Several months ago there was a rather vibrant discussion across blogs about the wisdom of countering claims that a substantial number of African Americans served in the Confederate army and the nature and significance of such service. I stand by my position that, given the number of false claims circulating across the internet about such service, it is useful to examine and when appropriate challenge these claims given the increasing role of the internet as a source of historical information, documentation, and interpretation. Highlighting research that documents the flawed arguments and misuse of sources by advocates of a substantial and meaningful contingent of African American soldiers who chose to support the cause of the Confederacy documents the poor quality of the scholarship used by many of these people and effectively challenges their claims by demonstrating the problematic nature of the “research” advanced in support of that position.
Those findings displease a small but sometimes visible minority of people who claim that they are defenders of southern heritage, although their defense of southern heritage amounts to a defense of the Confederacy, whitewashing the story of slavery, and the usual array of “you, too” attacks upon their critics. Over time these attacks have grown more juvenile and pathetic.
It’s natural at first to want to highlight these responses, because, like cockroaches, these folks can’t stand the light of day as they scurry off to feed on more garbage. Nor do I see anything wrong in challenging specific claims of research, and calling it research is being very kind. But I question the wisdom of going beyond that, because I don’t see what good is to be achieved by exchanging potshots with these people. Not everyone agrees with me: they may have their own reasons for responding, and it’s understandable given some of the abuse they have withstood. But I wonder about giving these fringe elements too much attention, and, after having reviewed some of their blogs and a Facebook page over the past few weeks (and I’ve been astonished at what I’ve come across), I have come to the conclusion that to feature these groups and blogs is in fact to grant them a sort of recognition and legitimacy that they do not deserve. They simply aren’t responsible participants: indeed, they are rather childish.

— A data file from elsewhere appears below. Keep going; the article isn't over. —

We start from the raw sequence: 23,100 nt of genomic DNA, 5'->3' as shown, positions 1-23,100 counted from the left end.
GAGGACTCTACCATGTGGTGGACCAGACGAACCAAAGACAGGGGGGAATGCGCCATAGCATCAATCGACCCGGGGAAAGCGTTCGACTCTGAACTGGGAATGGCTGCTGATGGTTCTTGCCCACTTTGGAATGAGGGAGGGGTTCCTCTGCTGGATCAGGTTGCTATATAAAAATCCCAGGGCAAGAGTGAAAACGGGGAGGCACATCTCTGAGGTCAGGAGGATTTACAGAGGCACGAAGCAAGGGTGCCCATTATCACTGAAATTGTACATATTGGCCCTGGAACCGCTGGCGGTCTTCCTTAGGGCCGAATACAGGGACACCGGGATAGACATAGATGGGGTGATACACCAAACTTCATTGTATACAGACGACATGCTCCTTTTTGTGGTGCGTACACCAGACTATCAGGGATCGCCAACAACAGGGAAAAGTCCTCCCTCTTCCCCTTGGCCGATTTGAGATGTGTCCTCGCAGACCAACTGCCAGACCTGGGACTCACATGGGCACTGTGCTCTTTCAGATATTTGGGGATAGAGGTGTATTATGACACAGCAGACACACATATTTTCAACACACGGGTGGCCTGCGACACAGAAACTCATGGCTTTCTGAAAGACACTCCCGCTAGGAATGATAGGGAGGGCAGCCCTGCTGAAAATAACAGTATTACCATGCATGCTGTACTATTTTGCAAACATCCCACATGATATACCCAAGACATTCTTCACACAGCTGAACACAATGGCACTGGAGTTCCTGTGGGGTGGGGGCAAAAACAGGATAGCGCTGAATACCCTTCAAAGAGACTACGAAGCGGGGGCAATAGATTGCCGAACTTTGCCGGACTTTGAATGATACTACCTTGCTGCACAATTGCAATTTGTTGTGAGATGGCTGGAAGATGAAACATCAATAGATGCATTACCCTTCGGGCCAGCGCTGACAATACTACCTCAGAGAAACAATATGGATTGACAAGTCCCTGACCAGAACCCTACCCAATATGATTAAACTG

Most of all, they are a disgrace and a standing embarrassment to the South. Their infantile behavior simply feeds negative stereotypes of white southerners as bitter people, Confederate apologists, unable or unwilling to deal with people respectfully, and misrepresenting the racial, social, and cultural attitudes of most southerners, who are a far more diverse community and society than these ranters would have one believe. Their antics serve up raw meat for people who hate the South and ridicule the South as backwards and racist, a region transfixed by four years of the Confederacy embraced as the whole of the southern experience by bitter-enders. Other southerners tell me that they are angry that such people claim to represent the South, and that their behavior humiliates the region and distorts its history and heritage.
I agree. As someone who lived for some ten years in the South and who counts southerners, white and black, as good friends, I think that to give these fringe ranters undue attention is a disservice to the South and all southerners. Other bloggers may continue to draw attention to these folks, but, aside from highlighting specific examples of research claims, I will let them languish and stew in their own scalding juices of hate and resentment.
If you love the South, you’ll do the same.